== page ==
It allows people to believe council is allowing the removal of trees that are healthy, and not posing a threat to person or property. At the same time others can see council as ignoring the safety of people (particularly children), in favour of keeping trees.

This comes from there being potentially two reports with conflicting expert observations.

The motion below was put forward by me on the day and seeks for the emotions around regulated and significant trees to be investigated with a view to avoiding conflict and disappointment. It had a 90.9% support from those councils present.

 

That the Annual General Meeting requests the LGA to: 

  1. investigate with councils and the Department of Planning, Transport and Infrastructure the development of a Planning Circular which outlines the ‘special circumstances’ which should apply to request an expert or technical report relating to a tree; and 
  1. advocate for arborists involved in the assessment of Significant and Regulated Trees to be included in the Accredited Professionals scheme and Code of Practice to be established under the Planning, Development and Infrastructure Act.

We now await the investigations.

Devastating blow across the bow in the fight for Badcoe

A win for the Labor Candidate for Badcoe, Jayne Stinson. Armed with a 900 plus signature petition, she has successfully lobbied her party to back her campaign to upgrade the Goodwood Oval Grandstand.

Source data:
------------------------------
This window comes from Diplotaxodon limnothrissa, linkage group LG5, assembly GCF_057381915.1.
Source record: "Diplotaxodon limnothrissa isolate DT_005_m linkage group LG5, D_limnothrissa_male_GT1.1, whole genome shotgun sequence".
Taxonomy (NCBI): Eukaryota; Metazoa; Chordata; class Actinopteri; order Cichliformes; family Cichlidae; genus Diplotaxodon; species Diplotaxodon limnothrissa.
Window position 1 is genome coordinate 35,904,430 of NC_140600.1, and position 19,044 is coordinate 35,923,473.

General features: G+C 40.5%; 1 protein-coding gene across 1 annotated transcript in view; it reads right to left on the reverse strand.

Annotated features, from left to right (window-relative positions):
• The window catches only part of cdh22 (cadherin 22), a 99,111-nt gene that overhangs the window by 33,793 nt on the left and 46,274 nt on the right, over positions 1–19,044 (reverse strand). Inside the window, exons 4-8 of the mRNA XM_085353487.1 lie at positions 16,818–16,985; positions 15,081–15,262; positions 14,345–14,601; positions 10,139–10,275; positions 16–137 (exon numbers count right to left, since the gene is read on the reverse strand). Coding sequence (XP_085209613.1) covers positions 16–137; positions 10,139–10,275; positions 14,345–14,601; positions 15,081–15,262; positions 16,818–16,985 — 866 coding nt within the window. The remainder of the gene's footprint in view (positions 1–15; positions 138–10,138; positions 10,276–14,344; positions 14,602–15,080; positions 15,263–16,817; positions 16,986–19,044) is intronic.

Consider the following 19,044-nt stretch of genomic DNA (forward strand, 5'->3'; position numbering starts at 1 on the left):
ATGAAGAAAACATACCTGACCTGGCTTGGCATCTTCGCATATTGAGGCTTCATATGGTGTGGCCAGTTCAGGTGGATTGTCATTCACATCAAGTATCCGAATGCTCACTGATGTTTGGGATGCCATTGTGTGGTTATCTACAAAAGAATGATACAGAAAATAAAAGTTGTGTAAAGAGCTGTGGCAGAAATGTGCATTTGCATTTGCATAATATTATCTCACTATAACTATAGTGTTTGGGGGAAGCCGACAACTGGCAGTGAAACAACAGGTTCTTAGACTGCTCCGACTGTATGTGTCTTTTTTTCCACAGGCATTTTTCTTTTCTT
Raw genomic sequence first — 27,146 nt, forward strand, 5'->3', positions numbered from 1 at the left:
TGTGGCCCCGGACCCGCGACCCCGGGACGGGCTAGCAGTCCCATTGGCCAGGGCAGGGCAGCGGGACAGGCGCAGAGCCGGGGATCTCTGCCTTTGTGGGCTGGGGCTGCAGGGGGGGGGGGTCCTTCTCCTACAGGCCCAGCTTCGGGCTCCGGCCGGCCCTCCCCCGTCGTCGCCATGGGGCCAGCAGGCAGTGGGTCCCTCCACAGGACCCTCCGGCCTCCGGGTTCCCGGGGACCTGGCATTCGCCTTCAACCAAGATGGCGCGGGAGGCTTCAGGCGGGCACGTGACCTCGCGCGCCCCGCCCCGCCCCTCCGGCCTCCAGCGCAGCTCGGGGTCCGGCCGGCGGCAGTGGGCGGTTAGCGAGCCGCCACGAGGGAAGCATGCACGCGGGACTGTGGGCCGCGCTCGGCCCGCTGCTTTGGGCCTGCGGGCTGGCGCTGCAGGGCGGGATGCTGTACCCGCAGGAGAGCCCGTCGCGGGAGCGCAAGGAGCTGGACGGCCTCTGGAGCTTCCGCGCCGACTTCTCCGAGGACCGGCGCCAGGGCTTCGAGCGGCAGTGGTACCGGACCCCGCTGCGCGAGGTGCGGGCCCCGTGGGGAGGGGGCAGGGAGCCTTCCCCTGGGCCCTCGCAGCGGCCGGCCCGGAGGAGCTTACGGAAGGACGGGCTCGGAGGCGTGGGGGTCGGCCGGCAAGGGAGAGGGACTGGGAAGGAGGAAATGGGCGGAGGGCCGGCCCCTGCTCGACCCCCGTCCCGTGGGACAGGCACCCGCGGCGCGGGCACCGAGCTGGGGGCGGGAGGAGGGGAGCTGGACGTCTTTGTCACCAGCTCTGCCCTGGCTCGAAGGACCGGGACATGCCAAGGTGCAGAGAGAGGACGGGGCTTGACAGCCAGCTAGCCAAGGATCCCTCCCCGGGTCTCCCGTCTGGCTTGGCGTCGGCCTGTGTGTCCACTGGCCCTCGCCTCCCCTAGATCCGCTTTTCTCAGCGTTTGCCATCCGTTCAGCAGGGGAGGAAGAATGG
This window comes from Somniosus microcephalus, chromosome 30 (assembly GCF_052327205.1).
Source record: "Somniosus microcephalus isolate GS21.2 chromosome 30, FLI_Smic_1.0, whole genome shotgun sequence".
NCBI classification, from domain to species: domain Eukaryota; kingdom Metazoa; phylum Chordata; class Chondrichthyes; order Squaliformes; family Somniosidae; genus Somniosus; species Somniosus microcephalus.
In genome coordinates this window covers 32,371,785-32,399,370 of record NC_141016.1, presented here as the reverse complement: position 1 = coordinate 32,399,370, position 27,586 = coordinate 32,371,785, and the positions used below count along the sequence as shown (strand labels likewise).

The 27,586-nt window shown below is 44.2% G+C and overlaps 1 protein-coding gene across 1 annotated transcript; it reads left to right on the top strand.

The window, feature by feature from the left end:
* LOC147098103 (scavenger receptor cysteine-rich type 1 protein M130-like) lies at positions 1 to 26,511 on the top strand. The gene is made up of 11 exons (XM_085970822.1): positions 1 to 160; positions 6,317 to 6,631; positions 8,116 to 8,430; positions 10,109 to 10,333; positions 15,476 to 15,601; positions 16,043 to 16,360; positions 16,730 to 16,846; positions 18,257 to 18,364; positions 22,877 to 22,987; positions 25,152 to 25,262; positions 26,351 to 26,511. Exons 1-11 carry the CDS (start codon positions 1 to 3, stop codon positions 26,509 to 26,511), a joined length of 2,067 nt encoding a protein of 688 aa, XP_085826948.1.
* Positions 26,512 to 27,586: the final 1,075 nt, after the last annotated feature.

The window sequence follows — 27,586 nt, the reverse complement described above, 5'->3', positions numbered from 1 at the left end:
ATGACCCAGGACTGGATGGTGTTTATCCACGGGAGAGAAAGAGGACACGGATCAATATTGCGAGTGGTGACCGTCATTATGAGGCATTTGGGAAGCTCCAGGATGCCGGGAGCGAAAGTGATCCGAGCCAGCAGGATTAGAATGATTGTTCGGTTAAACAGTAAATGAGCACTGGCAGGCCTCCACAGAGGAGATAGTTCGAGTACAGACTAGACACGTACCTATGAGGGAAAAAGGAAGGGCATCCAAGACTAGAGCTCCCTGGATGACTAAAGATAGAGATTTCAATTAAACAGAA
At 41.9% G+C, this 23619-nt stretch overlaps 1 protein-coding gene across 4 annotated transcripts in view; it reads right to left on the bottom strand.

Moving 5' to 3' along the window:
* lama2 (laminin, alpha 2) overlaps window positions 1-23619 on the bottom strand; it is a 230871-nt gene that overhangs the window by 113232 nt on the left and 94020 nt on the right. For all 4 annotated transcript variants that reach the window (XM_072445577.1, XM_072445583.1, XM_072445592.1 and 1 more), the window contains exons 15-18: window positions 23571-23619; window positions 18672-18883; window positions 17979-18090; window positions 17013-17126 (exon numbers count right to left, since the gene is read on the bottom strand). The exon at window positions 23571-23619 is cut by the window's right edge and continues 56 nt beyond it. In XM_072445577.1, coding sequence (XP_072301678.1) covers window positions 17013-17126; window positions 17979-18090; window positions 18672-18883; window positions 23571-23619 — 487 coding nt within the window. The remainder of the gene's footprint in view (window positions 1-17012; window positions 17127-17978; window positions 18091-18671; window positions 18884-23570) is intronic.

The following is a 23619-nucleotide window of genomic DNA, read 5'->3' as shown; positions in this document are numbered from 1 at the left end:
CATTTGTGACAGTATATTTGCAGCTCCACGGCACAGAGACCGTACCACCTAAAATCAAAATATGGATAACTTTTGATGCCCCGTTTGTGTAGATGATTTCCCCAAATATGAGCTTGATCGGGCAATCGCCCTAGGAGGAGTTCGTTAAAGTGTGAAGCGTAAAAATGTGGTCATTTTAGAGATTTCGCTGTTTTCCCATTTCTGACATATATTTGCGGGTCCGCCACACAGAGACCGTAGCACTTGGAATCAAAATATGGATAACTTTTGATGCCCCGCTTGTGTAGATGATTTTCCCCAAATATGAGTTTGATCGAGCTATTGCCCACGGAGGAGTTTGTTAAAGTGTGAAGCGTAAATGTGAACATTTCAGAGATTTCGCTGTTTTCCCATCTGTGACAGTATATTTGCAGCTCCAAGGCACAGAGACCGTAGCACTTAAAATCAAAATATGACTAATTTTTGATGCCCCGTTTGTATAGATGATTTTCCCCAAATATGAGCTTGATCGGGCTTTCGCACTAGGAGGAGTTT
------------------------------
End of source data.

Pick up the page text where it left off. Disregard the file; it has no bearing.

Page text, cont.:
Goodwood Oval Grandstand

The State Government’s announcement today of providing funding to Council for improvements to the Goodwood Oval and Millswood Sporting Complex is, I suggest, profound. For the Liberals, this is surely a devastating blow across the bow in the fight for Badcoe.

The Liberals and their candidate (our Mayor), Lachlan Clyne have had the rug pulled out from under them. This the Government has done, by promising the funds now. Yes! To be paid now, prior to the election. A commitment that cannot be undone after the election. A commitment I find hard to see the Liberals matching.

This is welcome news to the City of Unley’s western community. That is subject to any conditions we are unaware of. Readers of this blog would be aware of the work Council has done on master planning of this precinct. You would also be aware of my efforts to ensure the best possible result for our community.

Jayne Stinson, entertained by Goodwood Saints President Craig Scott.